The writers’ community on Twitter

The writers’ community on Twitter

Generally, writing is a solo activity.

Oh, certainly, traditionally, there are other people involved, but it’s more of a serial thing than a group thing. The author writes, then submits material to an editor, who makes comments, gives it back, the author revises solo, gives it back, and so on.

The same kind of thing can happen with “beta readers”. Those aren’t editors…they are more like a test audience for a TV show or movie. They give feedback…ideally, they let the author know what things they liked and didn’t like, what was confusing, and what was clear, but not how to fix it. That’s how it should work, but it’s not always that pure.

Some people do write as a team. My Significant Other would write an annual holiday song parody for work…my SO had good ideas and would know what topics to cover, and I would often refine the lines and add some humor.

It was also one of my favorite things about writing for a local (community access) show in San Francisco. It was actually a lot of fun to sit in a “writers’ room” (in someone’s house), and bounce ideas off each other and work collaboratively.

However, it’s always been complicated for writers of fiction to get that sort of feedback.

With Twitter, there’s a way to do it…and it can be a lot of fun! It’s not all work. ūüėČ

I’ve been much more active on Twitter in the past year or so. That really hasn’t taken away writing time from other things…it tends to be catch as catch can, and just very short time needed each time…not something that works well for my blogging or other writing.

I have two Twitter accounts:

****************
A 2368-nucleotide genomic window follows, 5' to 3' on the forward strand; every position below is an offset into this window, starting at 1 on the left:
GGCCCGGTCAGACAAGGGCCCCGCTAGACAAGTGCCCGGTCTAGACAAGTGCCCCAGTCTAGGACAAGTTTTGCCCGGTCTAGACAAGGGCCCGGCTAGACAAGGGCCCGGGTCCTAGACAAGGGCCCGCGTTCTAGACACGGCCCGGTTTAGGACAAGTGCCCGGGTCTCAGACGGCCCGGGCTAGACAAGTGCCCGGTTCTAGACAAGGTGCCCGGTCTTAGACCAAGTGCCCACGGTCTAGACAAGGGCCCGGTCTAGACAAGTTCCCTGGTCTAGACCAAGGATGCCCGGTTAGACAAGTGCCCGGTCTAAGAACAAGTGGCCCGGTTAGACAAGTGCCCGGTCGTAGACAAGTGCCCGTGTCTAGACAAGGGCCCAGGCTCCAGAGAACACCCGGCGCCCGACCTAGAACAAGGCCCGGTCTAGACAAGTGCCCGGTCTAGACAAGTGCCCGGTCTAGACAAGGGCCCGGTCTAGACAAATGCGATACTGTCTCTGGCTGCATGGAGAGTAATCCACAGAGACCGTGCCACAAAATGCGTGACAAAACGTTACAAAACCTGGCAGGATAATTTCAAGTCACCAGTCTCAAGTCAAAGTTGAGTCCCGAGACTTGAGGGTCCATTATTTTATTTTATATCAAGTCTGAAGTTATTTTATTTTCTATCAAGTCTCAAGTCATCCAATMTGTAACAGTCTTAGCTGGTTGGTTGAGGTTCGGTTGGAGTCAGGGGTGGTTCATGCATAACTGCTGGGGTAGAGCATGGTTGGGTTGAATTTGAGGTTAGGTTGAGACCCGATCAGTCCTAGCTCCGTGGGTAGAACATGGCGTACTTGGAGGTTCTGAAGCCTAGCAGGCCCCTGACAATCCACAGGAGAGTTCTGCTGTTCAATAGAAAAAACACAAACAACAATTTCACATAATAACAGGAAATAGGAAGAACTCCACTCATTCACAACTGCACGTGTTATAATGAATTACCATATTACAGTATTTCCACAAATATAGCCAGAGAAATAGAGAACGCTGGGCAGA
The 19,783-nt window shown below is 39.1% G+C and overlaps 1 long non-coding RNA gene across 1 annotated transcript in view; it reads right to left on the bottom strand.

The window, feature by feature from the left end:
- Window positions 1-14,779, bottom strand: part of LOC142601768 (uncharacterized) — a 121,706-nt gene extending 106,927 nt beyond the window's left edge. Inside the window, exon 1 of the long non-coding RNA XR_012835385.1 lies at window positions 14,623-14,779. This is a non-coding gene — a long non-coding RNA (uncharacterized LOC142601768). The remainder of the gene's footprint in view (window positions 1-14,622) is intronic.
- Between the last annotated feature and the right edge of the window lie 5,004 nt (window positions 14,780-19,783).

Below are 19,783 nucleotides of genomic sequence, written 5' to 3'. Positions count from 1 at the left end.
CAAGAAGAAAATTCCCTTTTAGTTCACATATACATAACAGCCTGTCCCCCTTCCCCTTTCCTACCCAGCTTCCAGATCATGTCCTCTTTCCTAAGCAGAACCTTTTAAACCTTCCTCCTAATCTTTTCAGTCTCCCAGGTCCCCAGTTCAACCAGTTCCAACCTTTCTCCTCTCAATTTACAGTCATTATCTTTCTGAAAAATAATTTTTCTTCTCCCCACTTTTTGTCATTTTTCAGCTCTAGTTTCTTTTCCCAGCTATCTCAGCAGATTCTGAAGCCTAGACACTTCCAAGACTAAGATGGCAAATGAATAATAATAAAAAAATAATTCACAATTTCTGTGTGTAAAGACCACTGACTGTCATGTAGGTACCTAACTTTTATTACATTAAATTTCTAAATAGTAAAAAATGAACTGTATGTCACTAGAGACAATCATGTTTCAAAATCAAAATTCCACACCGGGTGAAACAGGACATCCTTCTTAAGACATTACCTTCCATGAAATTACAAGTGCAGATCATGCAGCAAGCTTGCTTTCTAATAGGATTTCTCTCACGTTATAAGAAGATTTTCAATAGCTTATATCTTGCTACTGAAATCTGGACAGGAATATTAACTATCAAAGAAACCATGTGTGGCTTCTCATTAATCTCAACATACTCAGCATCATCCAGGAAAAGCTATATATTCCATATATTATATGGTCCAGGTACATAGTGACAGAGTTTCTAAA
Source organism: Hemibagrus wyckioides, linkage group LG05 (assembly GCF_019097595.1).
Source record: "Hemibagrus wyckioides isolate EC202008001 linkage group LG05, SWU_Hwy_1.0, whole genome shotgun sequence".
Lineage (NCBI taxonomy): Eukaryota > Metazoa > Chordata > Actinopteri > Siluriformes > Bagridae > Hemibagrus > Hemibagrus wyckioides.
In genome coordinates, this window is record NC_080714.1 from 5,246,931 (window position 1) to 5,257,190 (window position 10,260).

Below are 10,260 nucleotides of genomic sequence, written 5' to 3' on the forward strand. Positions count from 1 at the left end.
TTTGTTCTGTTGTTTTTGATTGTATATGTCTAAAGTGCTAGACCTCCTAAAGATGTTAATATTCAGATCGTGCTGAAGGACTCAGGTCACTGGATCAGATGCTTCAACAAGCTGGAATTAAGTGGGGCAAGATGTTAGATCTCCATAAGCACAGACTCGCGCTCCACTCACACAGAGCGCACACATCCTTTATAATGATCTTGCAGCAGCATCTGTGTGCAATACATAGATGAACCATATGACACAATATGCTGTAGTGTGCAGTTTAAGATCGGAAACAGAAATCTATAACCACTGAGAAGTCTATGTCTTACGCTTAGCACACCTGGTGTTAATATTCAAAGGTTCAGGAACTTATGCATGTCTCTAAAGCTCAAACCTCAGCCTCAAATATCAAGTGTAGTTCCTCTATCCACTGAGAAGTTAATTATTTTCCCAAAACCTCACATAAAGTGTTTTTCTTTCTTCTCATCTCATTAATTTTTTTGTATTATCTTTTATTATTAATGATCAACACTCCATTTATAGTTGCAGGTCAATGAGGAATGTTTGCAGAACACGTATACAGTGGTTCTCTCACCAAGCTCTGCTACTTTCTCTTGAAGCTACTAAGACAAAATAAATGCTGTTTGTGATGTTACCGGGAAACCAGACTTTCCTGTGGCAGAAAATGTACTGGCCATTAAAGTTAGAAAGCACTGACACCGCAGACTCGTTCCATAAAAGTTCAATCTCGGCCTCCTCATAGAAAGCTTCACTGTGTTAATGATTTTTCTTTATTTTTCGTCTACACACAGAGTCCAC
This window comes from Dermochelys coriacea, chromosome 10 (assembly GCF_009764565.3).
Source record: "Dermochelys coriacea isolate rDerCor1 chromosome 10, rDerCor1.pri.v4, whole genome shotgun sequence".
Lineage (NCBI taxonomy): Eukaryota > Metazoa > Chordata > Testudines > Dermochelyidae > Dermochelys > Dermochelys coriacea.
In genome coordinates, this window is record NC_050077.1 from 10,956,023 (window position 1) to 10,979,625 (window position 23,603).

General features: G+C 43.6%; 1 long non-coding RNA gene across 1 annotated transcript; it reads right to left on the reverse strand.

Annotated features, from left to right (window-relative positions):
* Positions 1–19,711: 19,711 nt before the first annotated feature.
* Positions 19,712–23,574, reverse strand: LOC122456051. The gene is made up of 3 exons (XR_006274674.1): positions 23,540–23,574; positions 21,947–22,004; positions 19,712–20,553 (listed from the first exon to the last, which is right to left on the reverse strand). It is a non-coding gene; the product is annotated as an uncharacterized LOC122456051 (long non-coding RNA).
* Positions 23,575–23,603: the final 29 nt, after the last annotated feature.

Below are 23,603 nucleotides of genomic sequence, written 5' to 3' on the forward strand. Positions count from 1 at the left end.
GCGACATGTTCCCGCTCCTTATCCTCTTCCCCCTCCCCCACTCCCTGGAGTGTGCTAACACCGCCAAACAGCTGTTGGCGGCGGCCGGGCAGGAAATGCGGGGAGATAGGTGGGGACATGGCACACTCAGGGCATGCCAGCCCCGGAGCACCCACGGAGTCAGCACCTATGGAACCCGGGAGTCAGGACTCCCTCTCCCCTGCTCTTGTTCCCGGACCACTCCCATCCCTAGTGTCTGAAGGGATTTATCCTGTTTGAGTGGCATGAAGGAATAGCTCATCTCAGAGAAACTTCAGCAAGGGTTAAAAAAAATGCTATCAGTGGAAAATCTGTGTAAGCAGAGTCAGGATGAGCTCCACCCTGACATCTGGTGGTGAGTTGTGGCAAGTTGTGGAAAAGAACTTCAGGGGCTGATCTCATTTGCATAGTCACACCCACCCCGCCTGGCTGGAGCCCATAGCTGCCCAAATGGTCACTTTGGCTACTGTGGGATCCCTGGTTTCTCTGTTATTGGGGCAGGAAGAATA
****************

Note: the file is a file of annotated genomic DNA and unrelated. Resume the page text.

The first one is my general one, and I do some regular features through it:

  • My blog posts tweet to that account automatically (at least, my two main blogs do)
  • The daily Bookish Birthdays
  • #1TweetExpert (I ask people if they could explain a concept in 1 tweet…and then do it myself the next day. When I’ve done enough of those, I may approach a Page-a-Day calendar company with them)
  • #SourceIt (I put in a quotation, and have people guess where it came from)
  • I just started #ILearnedReading (I think this could be fun, and a discovery tool. I tweet something I learned while reading, and link to the book…I don’t get a benefit from the link, that’s just for discovery’s sake)
  • #AlexaKnows
  • #TeachAlexa

The second one was there so I could text my This Day in Geeky History tweets…it ties into¬†The Measured Circle‚Äôs Geek Time¬†Trip although most of what gets tweeted I haven’t been able to add to TMCGTT yet. I also end up doing some more general things from that one, too…it’s hard to keep them that separated. No special #s for that one, really…just #OTD (On This Date), which is widely used.

Speaking of hashtags (#s), I think I should explain that a bit and how it ties into what I was saying about writers.

On Twitter, there are two main symbols that are used. They can be confusing:

  • # which is a way to basically index or highlight something. It’s mostly going to be for concepts. The purpose for it is to allow other people to find the tweet if they search for that particular hashtag
  • @ is a way to call the attention of a particular account (a person or organization) to your tweet. It addresses the tweet to that account

So, #StephenKing¬† might be used by people discussing that author’s work. @StephenKing would be to address it to the author…doesn’t mean Stephen King is going to respond to you, but King could tell that something had been “sent”.

There are hashtags used by writers. They may be used socially, to find out about other writers, to announce a publication or signing with an agent, or they may be used to get help with something. On the latter, which may be of more interest to my readers, I see people asking for opinions about something a main character (MC) may do, or the use or the connotations of a particular word. Some of that is addressed to readers; some more to other writers (overcoming writer’s block, for one). There is a¬†lot of talk about how to stay motivated writing, and how to balance writing and other parts of your life.